By Nick Harris
SJA Internet Sports Writer of the Year
9 March 2011
Sportingintelligence is celebrating its first birthday.
Although you’ll find articles on the site that pre-date March 2010 by a month or three, it was a year ago precisely that the site went fully live for the first time. The ‘holding page’ came off then and we were open for business – and brickbats.
It’s been a steep learning curve, and we wouldn’t have got this far without the help and input of a huge number of people, more of which in a minute.
On Monday evening, I was enormously fortunate, and honoured, to win the Sports Journalists’ Association Internet Sports Writer of the Year award at the SJA British Sports Journalism Awards, for a portfolio of stories first published on this website. The trophy was presented (left) by Jackie Brock-Doyle, director of comms and public affairs at London 2012.
As any journalist will confirm, writing on the internet, and in the age of Twitter, attracts instant reader feedback, often of the challenging variety. It’s safe to say that some of my stories in 2010 didn’t always get the smoothest reaction from readers, whether they were Liverpool fans desperate for new owners who didn’t want to believe Kenny Huang’s true ‘credentials’, or people who thought John Higgins was 100 per cent guilty as portrayed in a sting – before a full investigation effectively exonerated him of any match-fixing.
On the other hand, there was some relief – mixed with horror – from Portsmouth fans when we were the first to publish extracts from the administrator’s detailed report into the club’s astonishing losses, shining some light on how the meltdown unfolded.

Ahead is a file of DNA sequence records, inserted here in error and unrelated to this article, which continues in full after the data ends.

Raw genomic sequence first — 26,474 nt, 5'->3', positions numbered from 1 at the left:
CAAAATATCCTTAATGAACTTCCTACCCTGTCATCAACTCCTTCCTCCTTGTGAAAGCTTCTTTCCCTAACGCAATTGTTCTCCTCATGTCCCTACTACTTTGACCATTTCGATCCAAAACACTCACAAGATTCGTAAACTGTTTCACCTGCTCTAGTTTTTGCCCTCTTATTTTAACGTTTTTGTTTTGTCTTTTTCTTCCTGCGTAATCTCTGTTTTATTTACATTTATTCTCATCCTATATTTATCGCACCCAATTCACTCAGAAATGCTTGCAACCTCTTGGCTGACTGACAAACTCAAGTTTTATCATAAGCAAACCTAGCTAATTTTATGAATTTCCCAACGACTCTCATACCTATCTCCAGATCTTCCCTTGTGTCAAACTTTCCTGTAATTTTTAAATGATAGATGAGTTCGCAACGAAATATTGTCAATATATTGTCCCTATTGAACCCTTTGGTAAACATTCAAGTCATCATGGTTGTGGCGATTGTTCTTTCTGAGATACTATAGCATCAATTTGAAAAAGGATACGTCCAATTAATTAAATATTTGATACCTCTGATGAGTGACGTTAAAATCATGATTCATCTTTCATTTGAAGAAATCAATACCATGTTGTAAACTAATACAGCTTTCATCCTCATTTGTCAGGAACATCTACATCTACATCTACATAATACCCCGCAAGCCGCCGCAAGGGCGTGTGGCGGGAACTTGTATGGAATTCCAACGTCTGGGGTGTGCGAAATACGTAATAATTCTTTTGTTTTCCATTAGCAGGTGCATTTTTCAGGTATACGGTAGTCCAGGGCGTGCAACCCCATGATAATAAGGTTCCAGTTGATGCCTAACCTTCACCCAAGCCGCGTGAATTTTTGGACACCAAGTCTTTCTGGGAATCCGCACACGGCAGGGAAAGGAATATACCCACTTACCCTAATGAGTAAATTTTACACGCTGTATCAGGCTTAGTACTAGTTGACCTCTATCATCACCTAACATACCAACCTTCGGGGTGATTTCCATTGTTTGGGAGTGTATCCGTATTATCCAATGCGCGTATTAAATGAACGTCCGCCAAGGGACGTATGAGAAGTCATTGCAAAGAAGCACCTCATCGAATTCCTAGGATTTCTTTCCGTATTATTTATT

There was also a lot of interest in a secret Fifa document that could be seen in a new light after Jack Warner had lied to England’s 2018 bid team. And sportingintelligence’s inaugural report of global sports salaries, which compares what clubs in different sports earn around the world, and analyses pay and performance, garnered more attention internationally that we could ever have imagined.
A full list of winners at Monday’s event, which was sponsored by UK Sport, can be found here.
What I wasn’t able to say adequately in my bumbling short speech were the many personal ‘thank you’s to all the people who have contributed to this site and who have supported it.
I dedicate the award to all of them, not least my brilliant stats man Brian Sears, my good friend and wonderful writer John Roberts, the multi-talented and massively enthusiastic tennis nut Alex Willis, the financially-minded digger Alex Miller, and my regular and occasional columnists including, but not only, Nick Bollettieri, Dave Boyle, Sarah Hames, Eleanor Preston and The Sports Lawyer (aka the legal eagles of sport from Thomas Eggar).
I mustn’t forget to mention Jonnie Baker, either, whose surreal musings often make me laugh out loud; Jonnie has been splitting his time between the Austrian Alps and Kathmandhu as he seeks world domination in something to do with cashmere. I hope I can persuade him very soon indeed to write me something new on Tottenham.
Eclectic, I’m sure you’ll agree, but I’ve also been delighted that so many others have offered to write on all kinds of subjects.
Hence we’ve had a Cambridge academic, Lionel Page, writing about how English clubs were damaged in Europe by the Euro exchange-rate rise.
We’ve had a look at British ice hockey from the inside, and how it might not be quite the fringe pursuit its (lack of) media coverage suggests.
We’ve had a feature about Aqua batix, the innovative, award-winning events firm that mixes synchro swimming and entertainment, and helps athletes in a fringe sport earn a few quid to maintain their Olympic dreams.